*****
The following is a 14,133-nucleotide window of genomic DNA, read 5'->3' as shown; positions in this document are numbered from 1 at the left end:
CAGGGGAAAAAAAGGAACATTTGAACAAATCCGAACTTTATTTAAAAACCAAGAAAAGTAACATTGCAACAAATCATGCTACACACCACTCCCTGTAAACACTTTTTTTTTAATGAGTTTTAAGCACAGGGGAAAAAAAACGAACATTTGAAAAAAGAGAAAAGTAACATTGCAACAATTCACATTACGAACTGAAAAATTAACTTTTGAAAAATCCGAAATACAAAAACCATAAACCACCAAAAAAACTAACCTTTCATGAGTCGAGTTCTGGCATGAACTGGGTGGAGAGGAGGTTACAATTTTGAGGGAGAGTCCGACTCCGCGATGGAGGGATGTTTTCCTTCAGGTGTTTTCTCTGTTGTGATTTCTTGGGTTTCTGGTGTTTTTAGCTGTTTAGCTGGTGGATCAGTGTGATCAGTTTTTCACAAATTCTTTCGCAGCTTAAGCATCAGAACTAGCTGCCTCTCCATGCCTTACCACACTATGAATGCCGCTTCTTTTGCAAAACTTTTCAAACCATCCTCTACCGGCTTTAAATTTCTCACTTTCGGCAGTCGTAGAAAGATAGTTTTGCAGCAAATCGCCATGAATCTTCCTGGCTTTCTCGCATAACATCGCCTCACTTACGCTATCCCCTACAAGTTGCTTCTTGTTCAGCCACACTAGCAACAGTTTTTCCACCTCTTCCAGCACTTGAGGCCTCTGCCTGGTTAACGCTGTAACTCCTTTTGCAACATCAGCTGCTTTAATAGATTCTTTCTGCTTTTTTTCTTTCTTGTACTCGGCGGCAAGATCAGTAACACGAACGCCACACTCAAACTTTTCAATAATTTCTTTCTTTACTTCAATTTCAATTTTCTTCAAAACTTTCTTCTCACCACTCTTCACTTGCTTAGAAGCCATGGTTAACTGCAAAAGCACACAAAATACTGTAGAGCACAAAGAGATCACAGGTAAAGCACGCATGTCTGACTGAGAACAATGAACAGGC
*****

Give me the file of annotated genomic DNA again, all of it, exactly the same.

The following is a 14,133-nucleotide window of genomic DNA, read 5'->3' as shown; positions in this document are numbered from 1 at the left end:
CAGGGGAAAAAAAGGAACATTTGAACAAATCCGAACTTTATTTAAAAACCAAGAAAAGTAACATTGCAACAAATCATGCTACACACCACTCCCTGTAAACACTTTTTTTTTAATGAGTTTTAAGCACAGGGGAAAAAAAACGAACATTTGAAAAAAGAGAAAAGTAACATTGCAACAATTCACATTACGAACTGAAAAATTAACTTTTGAAAAATCCGAAATACAAAAACCATAAACCACCAAAAAAACTAACCTTTCATGAGTCGAGTTCTGGCATGAACTGGGTGGAGAGGAGGTTACAATTTTGAGGGAGAGTCCGACTCCGCGATGGAGGGATGTTTTCCTTCAGGTGTTTTCTCTGTTGTGATTTCTTGGGTTTCTGGTGTTTTTAGCTGTTTAGCTGGTGGATCAGTGTGATCAGTTTTTCACAAATTCTTTCGCAGCTTAAGCATCAGAACTAGCTGCCTCTCCATGCCTTACCACACTATGAATGCCGCTTCTTTTGCAAAACTTTTCAAACCATCCTCTACCGGCTTTAAATTTCTCACTTTCGGCAGTCGTAGAAAGATAGTTTTGCAGCAAATCGCCATGAATCTTCCTGGCTTTCTCGCATAACATCGCCTCACTTACGCTATCCCCTACAAGTTGCTTCTTGTTCAGCCACACTAGCAACAGTTTTTCCACCTCTTCCAGCACTTGAGGCCTCTGCCTGGTTAACGCTGTAACTCCTTTTGCAACATCAGCTGCTTTAATAGATTCTTTCTGCTTTTTTTCTTTCTTGTACTCGGCGGCAAGATCAGTAACACGAACGCCACACTCAAACTTTTCAATAATTTCTTTCTTTACTTCAATTTCAATTTTCTTCAAAACTTTCTTCTCACCACTCTTCACTTGCTTAGAAGCCATGGTTAACTGCAAAAGCACACAAAATACTGTAGAGCACAAAGAGATCACAGGTAAAGCACGCATGTCTGACTGAGAACAATGAACAGGC